There are also substantial short-comings in skill acquisitions and competence among learners as a result of dysfunctional education system. In other to address this, we must clearly modify the content of arts and science in the curriculum to develop learners for educational growth and development. This modification is geared towards shifting from the traditional teaching method to a new teaching pedagogy – constructivist teaching.

 

Read the rest by downloading the document in pdf at the bottom of this page

Refrences

Barkley, E.F., Cross K.P, & Major C.H. (2005). Collaborative learning techniques. A handbook for college faculty. San Francisce: Jossey-Bass.

Boomer, G. (1992). “Negotiating the curriculum,” In G. Booner, N. Lester (Eds.), Negotiating the curriculum educating for the 21st Century, (pp.414). London: The Falmer Press.

Cook, I. (1992). Negotiating the curriculum: Programming for learning.  Boomer N. Lesser.

Collins, C. (2006). DocuBurst: Document content visualization using language structure.  Journal Proceedings of IEEE Symposium on Information Visualization, Poster Session. 

Cooper, D. E. (1999). Existentialism: A reconstruction. Bodmin (UK): Blackwell.

Dewey, I. (1916). Democracy and education. New York: The Macmillan Company.

Jonassen, D.H. (1999). Constructing learning environments on the web: Engaging students in meaningful learning Ed Tech 99, Educational Technology Conference and Exhibition 1999, Thinking Schools, Learning Nation. Archred, April 10, 2011.

Kelly G. A. (1991). The psychology of personal constructs: Volume One – A theory of Personality. London: Routledge.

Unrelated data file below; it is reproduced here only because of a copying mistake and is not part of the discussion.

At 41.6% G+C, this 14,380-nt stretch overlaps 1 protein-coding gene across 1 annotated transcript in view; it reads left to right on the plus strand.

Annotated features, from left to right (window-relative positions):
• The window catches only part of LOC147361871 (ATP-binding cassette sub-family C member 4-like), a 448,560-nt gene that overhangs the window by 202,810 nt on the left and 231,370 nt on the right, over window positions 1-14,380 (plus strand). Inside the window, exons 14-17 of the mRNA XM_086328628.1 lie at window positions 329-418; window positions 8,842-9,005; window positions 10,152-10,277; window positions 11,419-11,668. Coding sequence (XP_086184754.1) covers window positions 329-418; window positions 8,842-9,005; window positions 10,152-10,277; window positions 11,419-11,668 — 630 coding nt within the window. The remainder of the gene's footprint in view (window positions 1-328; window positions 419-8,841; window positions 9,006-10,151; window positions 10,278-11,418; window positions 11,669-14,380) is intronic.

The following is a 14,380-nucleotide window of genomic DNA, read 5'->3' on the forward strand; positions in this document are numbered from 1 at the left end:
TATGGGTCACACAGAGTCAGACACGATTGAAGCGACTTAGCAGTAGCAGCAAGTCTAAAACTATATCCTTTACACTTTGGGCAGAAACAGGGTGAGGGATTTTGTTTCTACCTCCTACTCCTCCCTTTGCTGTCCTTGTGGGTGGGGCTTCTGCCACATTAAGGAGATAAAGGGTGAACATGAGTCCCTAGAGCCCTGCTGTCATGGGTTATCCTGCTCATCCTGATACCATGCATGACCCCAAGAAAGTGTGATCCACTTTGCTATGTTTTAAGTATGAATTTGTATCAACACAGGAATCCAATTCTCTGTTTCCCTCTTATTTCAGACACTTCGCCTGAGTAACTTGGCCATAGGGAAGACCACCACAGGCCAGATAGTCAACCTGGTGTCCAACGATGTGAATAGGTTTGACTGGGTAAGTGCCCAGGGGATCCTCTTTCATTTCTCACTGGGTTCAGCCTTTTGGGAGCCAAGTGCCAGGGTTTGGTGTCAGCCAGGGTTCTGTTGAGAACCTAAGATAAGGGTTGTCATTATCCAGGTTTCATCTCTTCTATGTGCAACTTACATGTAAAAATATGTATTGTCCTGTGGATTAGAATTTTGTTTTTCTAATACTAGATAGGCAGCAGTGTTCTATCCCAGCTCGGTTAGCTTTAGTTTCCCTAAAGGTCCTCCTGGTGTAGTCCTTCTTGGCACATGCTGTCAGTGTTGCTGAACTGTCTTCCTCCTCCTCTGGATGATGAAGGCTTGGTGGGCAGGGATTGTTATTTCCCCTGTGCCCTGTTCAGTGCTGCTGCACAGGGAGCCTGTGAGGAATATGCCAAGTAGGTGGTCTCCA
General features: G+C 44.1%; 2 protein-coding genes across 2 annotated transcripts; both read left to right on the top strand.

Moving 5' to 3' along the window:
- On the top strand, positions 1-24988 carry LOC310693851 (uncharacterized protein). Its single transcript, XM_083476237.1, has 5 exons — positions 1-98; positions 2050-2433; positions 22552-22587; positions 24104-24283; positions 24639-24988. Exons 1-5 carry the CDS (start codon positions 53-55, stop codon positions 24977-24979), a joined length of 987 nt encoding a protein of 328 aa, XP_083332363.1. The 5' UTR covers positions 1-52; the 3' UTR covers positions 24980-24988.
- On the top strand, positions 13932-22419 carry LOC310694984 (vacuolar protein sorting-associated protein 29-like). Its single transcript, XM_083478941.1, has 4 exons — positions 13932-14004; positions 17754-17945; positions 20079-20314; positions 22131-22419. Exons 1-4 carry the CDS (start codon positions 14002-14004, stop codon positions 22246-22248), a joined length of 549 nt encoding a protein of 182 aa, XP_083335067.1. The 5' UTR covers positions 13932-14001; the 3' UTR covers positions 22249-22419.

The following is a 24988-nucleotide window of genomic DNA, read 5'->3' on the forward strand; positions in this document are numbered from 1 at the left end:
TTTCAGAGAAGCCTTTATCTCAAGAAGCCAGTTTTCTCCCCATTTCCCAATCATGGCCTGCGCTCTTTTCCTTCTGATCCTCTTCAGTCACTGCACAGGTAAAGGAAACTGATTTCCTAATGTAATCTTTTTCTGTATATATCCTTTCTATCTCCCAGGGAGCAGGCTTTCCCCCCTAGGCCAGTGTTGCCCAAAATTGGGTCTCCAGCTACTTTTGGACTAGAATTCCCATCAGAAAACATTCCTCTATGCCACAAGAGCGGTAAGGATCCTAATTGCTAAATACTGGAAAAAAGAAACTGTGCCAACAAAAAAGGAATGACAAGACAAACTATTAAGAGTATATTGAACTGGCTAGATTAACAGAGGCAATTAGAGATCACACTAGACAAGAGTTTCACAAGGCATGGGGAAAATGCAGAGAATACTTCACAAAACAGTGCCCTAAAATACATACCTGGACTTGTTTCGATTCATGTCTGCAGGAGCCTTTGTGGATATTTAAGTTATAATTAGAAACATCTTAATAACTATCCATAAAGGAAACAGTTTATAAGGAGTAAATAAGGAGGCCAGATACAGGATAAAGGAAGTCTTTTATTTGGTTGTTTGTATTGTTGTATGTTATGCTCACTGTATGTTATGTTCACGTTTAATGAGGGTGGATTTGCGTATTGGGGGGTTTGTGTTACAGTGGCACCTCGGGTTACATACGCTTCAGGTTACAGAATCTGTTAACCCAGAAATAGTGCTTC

Mayer, R. E. (2004). Should there be three-stricken rule against pure discovery learning? A Journal of American Psychologist, 59(1), 14-19.

Saracevic, T. (2009). Information science. In M.J. Bates (Ed.), Encyclopedia of Library and  Information Sciences (3rd ed), (pp 25, 70-25857). New York: Taylor and Fiances.

Smith, M.K., Wood, W.B., Adams, W.K., Wieman, C., Knight, J.K., Guild N., et al. (2009). Why peer discussion improves students performance. Class Concept Questions Science, 323, 122-124 (pub med).

Stock, W.G. and Stock, M. (2013). Handbook of information science. Berlin, Boston, MA: De Gruyter Saur.

Svinivki, M., Mckeachie, W.J. (2011). Mckeachie’s teaching tips: Strategies, research and theory for college and university teachers. Thirteenth ed. Wadsworth: Balmont, CA.

Twomey Fosot .C, (1989). Enquiring teachers, enquiring learners: A Constructivist approach for teaching. New York: Teachers College Press.

O’Donnell (2006). The role of peers and group learning. In P.A. Alexander, P.H. Winner (Eds.), Handbook of educational psychology (2nd ed.), (pp. 781-802). Mahwah: Lawrence Eribaum Associates.

Onore, C., & Cook, J.  (Eds.) (1992). Negotiating the curriculum educating for the 21st Century. London: The Falmer Press.

Piaget, J. (1977). The development of though: Equilibration of cognitive structures (A Rosin Trans): New York: The Viking press.  

...